will be the first to admit that my history is not as
sharp or as extensive as I would like it to be, but I am reasonably sure neither
the French nor the Native Americans knew martial arts in the 18th
century. Mind you, I could be wrong, but I'm quite sure I'm not.
The above statement aside, Brotherhood of the Wolf
is quite an unexpected movie. I went into this film expecting it to be one thing
but it turns out to be another entirely. Even after having seen its trailer
quite a few times, I thought I had the movie figured out pretty well. After all,
how many trailers have kept the "mystery" of a movie hidden,
especially in the last few years, where "more" seems to be, well,
more? Such is the state of movie
trailers nowadays. That aside, Brotherhood is quite a good movie,
although there were directorial choices by filmmaker Christophe Gans, the
movie's director, which is open to complaint.
Brotherhood starts off with a farm girl being mauled
by an unseen creature in the French countryside. As previously stated, with my
knowledge of French history and French geography being what it is (that is to
say, almost nonexistent), I can't tell you where the movie takes place, or is
supposed to. Suffice it to say, we're somewhere in the French countryside, where
the agent of the French King has just arrived with his companion, a Native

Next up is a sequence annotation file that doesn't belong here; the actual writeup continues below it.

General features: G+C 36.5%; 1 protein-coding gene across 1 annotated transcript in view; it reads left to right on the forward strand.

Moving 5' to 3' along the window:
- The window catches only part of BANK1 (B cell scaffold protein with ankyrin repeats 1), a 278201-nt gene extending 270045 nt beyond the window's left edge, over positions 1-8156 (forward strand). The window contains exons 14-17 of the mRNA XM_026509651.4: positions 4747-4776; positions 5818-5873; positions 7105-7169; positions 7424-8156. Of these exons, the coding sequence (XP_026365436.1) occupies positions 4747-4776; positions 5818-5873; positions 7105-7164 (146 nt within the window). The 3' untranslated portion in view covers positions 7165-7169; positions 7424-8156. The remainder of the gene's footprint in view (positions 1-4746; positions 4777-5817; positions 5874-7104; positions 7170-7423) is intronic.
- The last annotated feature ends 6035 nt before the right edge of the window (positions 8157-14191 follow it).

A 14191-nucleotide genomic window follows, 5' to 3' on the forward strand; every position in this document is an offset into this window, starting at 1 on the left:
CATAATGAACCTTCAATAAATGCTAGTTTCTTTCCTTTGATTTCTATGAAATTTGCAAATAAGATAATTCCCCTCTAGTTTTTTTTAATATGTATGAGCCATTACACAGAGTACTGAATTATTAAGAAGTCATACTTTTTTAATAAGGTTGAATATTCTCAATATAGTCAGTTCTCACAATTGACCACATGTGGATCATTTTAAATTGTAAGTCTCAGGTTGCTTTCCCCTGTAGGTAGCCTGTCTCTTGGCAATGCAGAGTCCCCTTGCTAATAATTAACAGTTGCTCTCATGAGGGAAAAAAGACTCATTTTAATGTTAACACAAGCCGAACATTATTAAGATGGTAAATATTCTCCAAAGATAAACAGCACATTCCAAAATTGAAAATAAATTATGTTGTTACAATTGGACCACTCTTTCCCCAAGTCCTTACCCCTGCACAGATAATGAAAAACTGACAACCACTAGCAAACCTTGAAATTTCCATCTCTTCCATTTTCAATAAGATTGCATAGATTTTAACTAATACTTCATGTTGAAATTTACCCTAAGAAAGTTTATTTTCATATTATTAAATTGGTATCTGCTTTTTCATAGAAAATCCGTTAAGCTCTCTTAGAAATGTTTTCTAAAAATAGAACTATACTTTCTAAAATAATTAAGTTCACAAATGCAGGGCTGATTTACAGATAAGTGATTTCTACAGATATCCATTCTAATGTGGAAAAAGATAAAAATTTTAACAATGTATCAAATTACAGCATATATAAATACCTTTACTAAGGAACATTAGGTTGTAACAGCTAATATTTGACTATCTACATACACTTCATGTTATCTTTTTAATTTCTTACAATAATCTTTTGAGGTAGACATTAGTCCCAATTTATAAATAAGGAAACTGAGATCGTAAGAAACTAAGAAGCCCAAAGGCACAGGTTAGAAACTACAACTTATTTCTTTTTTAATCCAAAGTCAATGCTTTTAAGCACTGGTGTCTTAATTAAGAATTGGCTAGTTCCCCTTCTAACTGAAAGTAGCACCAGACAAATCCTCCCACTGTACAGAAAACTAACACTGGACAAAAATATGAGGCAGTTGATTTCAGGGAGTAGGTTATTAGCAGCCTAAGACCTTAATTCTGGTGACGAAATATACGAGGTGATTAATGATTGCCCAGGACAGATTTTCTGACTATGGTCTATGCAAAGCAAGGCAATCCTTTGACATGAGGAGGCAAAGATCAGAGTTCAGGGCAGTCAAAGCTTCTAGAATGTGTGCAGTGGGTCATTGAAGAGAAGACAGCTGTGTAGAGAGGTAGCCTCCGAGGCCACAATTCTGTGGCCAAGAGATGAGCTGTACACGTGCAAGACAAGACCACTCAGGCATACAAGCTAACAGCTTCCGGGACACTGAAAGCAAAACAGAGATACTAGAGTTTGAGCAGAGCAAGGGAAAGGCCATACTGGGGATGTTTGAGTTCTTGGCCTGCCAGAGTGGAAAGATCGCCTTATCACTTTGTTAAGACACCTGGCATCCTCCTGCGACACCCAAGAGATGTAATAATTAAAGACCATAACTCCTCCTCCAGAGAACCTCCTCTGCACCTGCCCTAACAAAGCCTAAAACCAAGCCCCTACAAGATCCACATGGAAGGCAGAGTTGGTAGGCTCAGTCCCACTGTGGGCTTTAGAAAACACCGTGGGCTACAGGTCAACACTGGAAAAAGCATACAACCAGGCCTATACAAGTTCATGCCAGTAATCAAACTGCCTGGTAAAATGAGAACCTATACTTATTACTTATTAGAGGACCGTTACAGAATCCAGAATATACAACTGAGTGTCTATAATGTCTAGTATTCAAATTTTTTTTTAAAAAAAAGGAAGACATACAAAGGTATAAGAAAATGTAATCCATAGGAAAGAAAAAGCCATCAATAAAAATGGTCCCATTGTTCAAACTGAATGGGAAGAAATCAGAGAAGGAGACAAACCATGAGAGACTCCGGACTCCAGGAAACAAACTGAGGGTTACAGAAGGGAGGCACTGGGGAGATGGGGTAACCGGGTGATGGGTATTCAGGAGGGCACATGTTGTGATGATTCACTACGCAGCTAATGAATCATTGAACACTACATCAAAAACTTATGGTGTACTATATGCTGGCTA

American name Mani (Mark Dacascos). How this Frenchman, Fronsac (Samuel Le
Bihan) came to meet and befriend the Indian (Mani's the last Mohawk of his
tribe) is a mystery that is delved into as the movie progresses.
to be "the King's gardener" but he proves to be an excellent embalmer,
a philosopher, as well as a hunter. Mani, on the other hand, doesn't talk much
and seems to be able to communicate with nature (How many Native American
characters have you seen in the 20th century that can't
communicate with nature? It's one of the more annoying stereotypes that seems to
keep being repeated because filmmakers think it "honors" Native
The two men are immediately thrust into the mystery of the
countryside. A beast, an unseen creature (the locals believe it's a wolf) is
killing people left and right, and the local army is helpless to stop them. Fronsac himself is skeptical about the existence of